The Flicker (November 5)

  • Rating: R

    The Players: Zach Galifianakis, as a hipster with a tiny dog; "Frat pack" Hangover director Todd Phillips; and Robert Downey Jr.

    The Pitch: Okay, so it's Trains, Planes and Automobiles for the Millennial generation, but the leads do seem to have great chemistry. Downey Jr.'s character needs to get home before his wife goes into labor and Galifianakis's is there to torture him. A comedy about bros growing up? That's a new one.

    Playing at: everywhere

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  • Rating: R

    The Players: The delightfully educated James Franco, well on his way to becoming a full-blown movie star; Danny Boyle, back in the director's seat for his first movie after Slumdog Millionaire; and Aron Ralston, the young man who escaped a boulder accident by severing his own arm, who inspired the movie.

    The Pitch: This one's been highly praised, especially by our own Rex Reed. As much as everyone likes James Franco, thankfully the film consists of more than just watching him under a rock: there are poignant flashbacks, too. The arm-severing itself is said to be so intense that audience members keep fainting. By the way, the movie's title is somewhat misleading: it's only 93 minutes long.

    Playing at: everywhere

    Watch the trailer

  • Rating: PG-13

    The Players: Naomi Watts and Sean Penn, who disappears into the role of a blowhard with liberal leanings, and Bourne Identity and Mr. & Mrs. Smith director Doug Liman, who in addition to being a great spy director is the son of Arthur Liman was chief counsel for the Iran-Contra affair.

    The Pitch: The outing of Valerie Plame as a CIA agent was one of the more surreal Bush controversies, and should make for an pleasantly convoluted spy drama.  Liman strove to keep the espionage grounded in real life, because, as he asked in one interview, "How come you never see James Bond pay a phone bill?" Exciting!

    Playing at: everywhere

    Watch the trailer

  • Rating: PG

    The Players: The voices of Will Farrell, David Cross, Tina Fey, Jonah Hill and Brad Pitt; director Tom McGrath and writer Alan J. Schoolcraft (both longtime executives).

    The Pitch: Dreamworks has come into its own as an animation studio, and can no longer be called the low-rent Pixar: The budget on this movie, which comes in a 3-D version, was $160 million, and Hans Zimmer, most recently of Inception, did the soundtrack. Sure the premise is slightly tired (in fact, there have been at least two computer animated movies with a similar theme), but there's enough new here to merit a viewing. We just wish they'd gone with the original title Oobermind.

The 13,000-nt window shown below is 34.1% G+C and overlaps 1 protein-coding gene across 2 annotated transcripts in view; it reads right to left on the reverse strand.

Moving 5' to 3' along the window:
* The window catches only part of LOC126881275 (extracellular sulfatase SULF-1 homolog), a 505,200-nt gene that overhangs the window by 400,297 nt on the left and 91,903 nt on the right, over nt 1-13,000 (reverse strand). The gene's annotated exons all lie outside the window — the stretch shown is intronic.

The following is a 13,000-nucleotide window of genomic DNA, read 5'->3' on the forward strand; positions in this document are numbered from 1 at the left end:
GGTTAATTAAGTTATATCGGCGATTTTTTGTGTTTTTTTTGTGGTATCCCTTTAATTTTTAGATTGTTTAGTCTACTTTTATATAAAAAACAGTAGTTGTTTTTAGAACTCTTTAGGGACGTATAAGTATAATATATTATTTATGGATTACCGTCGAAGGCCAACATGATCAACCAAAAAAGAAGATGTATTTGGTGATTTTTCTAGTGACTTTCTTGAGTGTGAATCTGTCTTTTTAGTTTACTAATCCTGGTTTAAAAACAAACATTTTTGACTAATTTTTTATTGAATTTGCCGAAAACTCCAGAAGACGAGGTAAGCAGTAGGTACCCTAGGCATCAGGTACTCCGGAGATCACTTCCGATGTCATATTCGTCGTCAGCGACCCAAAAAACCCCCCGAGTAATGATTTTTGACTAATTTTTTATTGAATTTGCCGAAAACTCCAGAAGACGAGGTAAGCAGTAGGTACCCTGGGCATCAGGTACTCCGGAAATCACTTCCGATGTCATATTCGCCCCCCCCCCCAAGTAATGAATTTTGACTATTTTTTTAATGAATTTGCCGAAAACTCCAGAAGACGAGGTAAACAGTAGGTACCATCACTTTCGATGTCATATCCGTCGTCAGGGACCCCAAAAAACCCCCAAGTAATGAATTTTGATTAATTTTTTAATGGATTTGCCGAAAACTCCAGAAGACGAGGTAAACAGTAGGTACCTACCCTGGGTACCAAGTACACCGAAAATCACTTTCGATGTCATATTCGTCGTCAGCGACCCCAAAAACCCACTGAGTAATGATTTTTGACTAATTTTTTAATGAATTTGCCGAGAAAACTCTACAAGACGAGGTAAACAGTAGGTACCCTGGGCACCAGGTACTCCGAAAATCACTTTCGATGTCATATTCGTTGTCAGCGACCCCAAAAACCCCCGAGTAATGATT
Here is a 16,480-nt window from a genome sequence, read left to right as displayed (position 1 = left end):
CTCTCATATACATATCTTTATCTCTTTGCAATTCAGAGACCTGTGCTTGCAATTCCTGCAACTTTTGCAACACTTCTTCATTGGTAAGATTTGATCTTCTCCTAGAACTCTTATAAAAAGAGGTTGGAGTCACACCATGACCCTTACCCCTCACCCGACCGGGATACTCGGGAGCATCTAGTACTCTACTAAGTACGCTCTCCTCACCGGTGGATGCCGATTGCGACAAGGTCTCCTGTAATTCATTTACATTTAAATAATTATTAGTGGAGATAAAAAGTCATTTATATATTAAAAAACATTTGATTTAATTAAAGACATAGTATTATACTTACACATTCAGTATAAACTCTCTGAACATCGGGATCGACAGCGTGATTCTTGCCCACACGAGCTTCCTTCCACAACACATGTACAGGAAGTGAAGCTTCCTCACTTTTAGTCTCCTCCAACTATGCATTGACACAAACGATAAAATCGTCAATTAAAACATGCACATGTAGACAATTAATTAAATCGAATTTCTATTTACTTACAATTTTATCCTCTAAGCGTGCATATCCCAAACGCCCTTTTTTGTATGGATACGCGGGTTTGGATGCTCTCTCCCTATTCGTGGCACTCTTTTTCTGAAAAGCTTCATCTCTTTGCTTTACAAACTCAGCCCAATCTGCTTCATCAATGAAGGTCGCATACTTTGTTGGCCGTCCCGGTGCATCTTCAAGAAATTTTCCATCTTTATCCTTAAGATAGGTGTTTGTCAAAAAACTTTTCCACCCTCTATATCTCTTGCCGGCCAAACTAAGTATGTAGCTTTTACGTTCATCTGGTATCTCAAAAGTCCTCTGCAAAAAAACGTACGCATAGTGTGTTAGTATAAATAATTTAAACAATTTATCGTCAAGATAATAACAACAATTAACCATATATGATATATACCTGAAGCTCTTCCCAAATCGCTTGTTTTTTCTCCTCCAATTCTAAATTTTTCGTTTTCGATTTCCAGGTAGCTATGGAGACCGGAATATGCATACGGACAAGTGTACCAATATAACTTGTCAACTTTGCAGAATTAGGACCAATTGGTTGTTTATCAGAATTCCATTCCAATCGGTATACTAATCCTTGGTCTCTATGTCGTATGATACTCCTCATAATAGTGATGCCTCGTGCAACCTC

Playing at: everywhere

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  • Rating: N/R

    The Players: Portuguese director Pedro Costa (Colossal Youth), known for perfectly capturing desperate characters; and his subject, French singer Jeanne Balibar, busy recording a new album.

    The Pitch: Costa seems to have chosen his subject well. Balibar is known first as an actress, primarily from the films of Olivier Assayas and Jacques Rivette, and her charm shines through even when she's frustrated. She can really sell a "putain!" The Times calls Costa a "chiaroscuro addict" but never complains about the effect.

    Playing at: Anthology Film Archives 

    Watch the trailer

  • Rating: R

    The Players: True Blood up-and-comer Ryan Kwanten and Australian director Patrick Hughes, helming his first film, which he also wrote. It's actually the in a planned trilogy.

    The Pitch: An old-school western set in the modern era, the film recalls No Country For Old Men with a sprinkling of horror. Kwanten's character, a new deputy sheriff in a small town in rural Australia, gets thrown into the deep end on his first day, which begins with him losing his gun. Sounds a bit like Hughes' own situation. 

    Playing at: Chelsea Clearview, AMC Empire 25

    Watch the trailer

  • Rating: R

    The Players: British comedy macher and all around comedian's comedian Chris Morris, whom you may know from The Day Today, directs his first feature. The film concerns a group of inept jihadists in England, following their failures in the Spinal Tap documentary style.

    The Pitch: While the trailer makes the film seem hilarious, Morris actually spent three years researching the subject and there's an underlying truth to the work. It's had somewhat predictable problems with funding, and with being shown America, so you may owe it a viewing if only for that. 

    Playing at: Bam Rose Cinemas, Angelika Film Center

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  • Rating: R

    The Players: Alex Gibney, the smart, flashy (for documentaries) director behind Enron: The Smartest Guys in the Room, and Gonzo: The Life and Work of Dr. Hunter S. Thompson. And, of course, the man himself, Eliot Spitzer, who discusses all the things people wish he'd talk about on his TV show. 

    The Pitch: With a new governor for the Empire State and a Wall Street that seems to have escaped the economic downturn with just a wrist slap, the movie is very much of the moment. It puts forth the hypothesis that Spitzer was taken down as much as he took himself down, which should be a welcome theory for those who can't help but like the guy.

    Playing at: Lincoln Plaza, Angelika Film Center

    Watch the trailer

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